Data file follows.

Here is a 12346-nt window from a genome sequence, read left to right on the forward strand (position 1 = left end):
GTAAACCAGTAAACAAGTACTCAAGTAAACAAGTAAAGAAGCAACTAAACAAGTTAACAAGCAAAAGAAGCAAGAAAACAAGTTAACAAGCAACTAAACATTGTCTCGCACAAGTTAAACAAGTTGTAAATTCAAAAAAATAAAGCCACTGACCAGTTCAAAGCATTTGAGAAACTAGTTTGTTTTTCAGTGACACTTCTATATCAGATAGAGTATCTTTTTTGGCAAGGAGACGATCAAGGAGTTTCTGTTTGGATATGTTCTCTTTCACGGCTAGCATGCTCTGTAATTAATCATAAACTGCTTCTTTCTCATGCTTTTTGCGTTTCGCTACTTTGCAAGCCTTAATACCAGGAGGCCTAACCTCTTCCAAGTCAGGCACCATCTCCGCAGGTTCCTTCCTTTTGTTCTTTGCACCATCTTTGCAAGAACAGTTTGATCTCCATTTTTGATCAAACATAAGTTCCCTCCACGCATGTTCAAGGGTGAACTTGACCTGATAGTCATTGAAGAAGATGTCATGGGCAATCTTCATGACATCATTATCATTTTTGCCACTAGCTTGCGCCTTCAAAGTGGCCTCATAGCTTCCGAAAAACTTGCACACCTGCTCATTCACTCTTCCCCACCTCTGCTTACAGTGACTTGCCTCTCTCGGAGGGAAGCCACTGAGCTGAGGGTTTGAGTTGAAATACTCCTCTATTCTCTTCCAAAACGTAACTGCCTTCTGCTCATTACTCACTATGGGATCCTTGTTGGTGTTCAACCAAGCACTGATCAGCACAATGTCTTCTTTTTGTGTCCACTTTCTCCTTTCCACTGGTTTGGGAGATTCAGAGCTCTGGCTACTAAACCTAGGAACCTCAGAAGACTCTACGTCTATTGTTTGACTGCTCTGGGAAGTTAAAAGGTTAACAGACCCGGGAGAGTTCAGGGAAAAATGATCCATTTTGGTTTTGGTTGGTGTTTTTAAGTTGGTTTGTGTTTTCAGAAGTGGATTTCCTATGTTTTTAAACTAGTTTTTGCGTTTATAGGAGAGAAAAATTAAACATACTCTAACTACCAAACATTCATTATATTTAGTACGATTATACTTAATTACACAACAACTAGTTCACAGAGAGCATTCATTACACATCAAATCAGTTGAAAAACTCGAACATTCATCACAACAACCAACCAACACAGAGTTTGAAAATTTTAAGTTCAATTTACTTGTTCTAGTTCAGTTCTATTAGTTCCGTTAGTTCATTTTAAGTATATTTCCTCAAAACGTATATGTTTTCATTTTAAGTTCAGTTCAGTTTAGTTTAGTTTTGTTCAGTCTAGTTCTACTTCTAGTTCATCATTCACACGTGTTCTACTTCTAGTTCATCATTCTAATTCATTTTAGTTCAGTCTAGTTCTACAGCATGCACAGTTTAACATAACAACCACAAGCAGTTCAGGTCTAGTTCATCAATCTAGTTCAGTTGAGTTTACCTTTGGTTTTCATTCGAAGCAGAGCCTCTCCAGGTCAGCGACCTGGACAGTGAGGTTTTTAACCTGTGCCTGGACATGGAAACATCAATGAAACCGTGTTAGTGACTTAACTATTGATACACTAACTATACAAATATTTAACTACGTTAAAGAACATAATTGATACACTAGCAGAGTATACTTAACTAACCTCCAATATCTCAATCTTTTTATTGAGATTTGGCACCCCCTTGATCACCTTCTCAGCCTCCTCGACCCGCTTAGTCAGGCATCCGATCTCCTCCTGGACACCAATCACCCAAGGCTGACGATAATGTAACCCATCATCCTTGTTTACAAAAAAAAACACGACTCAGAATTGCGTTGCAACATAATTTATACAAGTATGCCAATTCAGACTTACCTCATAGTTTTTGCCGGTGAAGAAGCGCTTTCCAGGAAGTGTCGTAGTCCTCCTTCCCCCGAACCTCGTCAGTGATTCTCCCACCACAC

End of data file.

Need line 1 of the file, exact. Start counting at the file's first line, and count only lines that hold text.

Here is a 12346-nt window from a genome sequence, read left to right on the forward strand (position 1 = left end):